Business secretary Kwasi Kwarteng has ordered the British Geological Survey [BGS] to assess and publish a new report on the impact of fracking if the government were to resume the practice.
The investigation has been ordered mere days before the government’s new energy supply plan is due to be published. The BGS will have three months to assess any changes to the science around fracking and put forward its conclusions.
The government put fracking on pause at its one operating site in the UK back in 2019 following opposition from campaign groups and concerns that the practice could cause earth tremors of an unpredictable magnitude.
However, with fuel prices on the rise and a pressing need for energy security emerging, some senior Conservatives have called on ministers to reconsider.
At the time that the government indefinitely suspended fracking operations, ministers indicated that the practice would not be allowed to resume without “compelling new evidence”. Nevertheless, fracking companies are now optimistic that the report could come as a “tentative first step” to overturning the suspension and “exploiting the huge potential that shale gas has” in the UK.
Francis Egan, the chief executive of Cuadrilla, the firm that operated the fracking site in the UK that was suspended three years ago, said: “We trust that this review will allow Britain's huge shale gas resources to be exploited.
“This can create tens of thousands of jobs, bolster energy security, and provide cheaper gas for local communities, and millions of pounds in tax revenues for northern councils.”
It is unclear what role fracking could play in the government’s future energy plans if given the all-clear, with the blueprint set to be published this week believed to focus more on nuclear power and renewables, plans to improve the energy efficiency of homes, and increasing oil and gas production in the North Sea.
Despite all of this, the government has insisted that it will continue to pursue its target of net-zero carbon emissions by 2050.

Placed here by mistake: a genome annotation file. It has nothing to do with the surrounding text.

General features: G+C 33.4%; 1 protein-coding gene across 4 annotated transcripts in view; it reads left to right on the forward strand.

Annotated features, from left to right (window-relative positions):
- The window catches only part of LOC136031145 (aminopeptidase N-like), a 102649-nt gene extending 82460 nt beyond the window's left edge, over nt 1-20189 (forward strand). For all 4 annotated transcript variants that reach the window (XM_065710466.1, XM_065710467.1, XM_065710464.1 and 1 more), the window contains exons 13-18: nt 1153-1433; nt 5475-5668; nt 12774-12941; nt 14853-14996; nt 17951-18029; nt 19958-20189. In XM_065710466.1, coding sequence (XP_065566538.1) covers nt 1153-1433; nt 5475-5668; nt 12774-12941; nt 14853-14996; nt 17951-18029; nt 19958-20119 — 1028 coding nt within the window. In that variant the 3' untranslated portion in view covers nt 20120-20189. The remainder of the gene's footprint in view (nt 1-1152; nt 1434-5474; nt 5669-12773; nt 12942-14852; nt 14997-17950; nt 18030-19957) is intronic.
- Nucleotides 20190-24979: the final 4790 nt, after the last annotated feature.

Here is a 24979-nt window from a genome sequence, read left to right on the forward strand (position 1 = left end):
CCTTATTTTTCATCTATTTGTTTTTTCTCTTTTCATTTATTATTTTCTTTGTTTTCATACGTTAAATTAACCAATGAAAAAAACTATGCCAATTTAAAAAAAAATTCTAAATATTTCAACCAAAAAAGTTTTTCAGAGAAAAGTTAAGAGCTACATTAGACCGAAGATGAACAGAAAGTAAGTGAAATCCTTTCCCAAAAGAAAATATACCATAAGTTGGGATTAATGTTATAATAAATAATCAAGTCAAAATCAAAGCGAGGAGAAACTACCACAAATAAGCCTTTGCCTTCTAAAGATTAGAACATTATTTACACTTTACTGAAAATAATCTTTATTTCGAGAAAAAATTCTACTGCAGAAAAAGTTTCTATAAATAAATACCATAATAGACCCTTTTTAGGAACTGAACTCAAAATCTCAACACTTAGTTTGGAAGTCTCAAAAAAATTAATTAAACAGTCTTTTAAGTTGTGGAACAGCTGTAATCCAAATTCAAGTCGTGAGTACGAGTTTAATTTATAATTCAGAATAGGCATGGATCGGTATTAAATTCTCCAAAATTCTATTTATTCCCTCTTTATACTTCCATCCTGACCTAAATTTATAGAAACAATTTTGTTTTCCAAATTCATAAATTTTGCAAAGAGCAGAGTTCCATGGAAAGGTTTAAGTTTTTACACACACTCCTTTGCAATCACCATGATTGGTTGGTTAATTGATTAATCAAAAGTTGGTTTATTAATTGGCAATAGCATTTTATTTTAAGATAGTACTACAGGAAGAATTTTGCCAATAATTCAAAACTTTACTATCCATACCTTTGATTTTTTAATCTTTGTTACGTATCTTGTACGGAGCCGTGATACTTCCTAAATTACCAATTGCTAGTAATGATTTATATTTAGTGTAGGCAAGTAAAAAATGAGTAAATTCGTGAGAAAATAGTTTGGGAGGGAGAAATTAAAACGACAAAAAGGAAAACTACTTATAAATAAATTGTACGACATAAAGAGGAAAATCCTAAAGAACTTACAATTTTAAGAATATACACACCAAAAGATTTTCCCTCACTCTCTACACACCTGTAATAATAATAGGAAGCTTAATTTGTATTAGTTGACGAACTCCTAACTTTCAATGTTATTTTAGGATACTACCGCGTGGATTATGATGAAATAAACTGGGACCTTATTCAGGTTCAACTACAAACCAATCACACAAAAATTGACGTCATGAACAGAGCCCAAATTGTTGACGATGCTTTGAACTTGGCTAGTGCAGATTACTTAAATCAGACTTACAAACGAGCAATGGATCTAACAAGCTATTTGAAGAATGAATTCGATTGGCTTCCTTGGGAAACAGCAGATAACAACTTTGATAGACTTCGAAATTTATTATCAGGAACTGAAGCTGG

Kwarteng said earlier this week: “The government's view is we don't need to change the targets… but we can be more flexible by looking at things like energy efficiency [and a] greater diversity of energy sources.”
The business secretary also said that the government would be “led by the science” in its fracking policy and the practice would not be lifted unless proven to be “safe, sustainable and of minimal disturbance to those living and working nearby”.
When asking the BGS to conduct their study, Kwarteng asked for more information on any new techniques which could make the fracking process safer, as well as how the risks associated compared to those around other forms of producing energy underground.
Even if fracking is proven to be viable, it would likely take many years before shale gas could be rolled out at commercial volume.
Kwarteng explained: “It remains the case that fracking in England would take years of exploration and development before commercial quantities of gas could be produced for the market, and would certainly have no effect on prices in the near term.
“However, there will continue to be an ongoing demand for oil and gas over the coming decades as we transition to cheap renewable energy and new nuclear power. In light of [Russian president, Vladimir] Putin's criminal invasion of Ukraine, it is absolutely right that we explore all possible domestic energy sources.”
Opposition MPs and environmental campaigners have criticised the move, with Labour shadow climate change secretary Ed Miliband saying that it was indicative that the government “cannot be trusted to deliver on the green energy sprint” required to ensure “energy security, to cut bills and tackle the climate crisis.”
He also said: “The government itself concluded that fracking is unsafe and will not help our energy security or cut bills, and fracking is strongly opposed by local communities.”
Elsewhere, the Friends of the Earth group has labelled it “pure fantasy” on the government’s part to believe that fracking could resolve the energy demands of the UK.
Image taken from Wikimedia Commons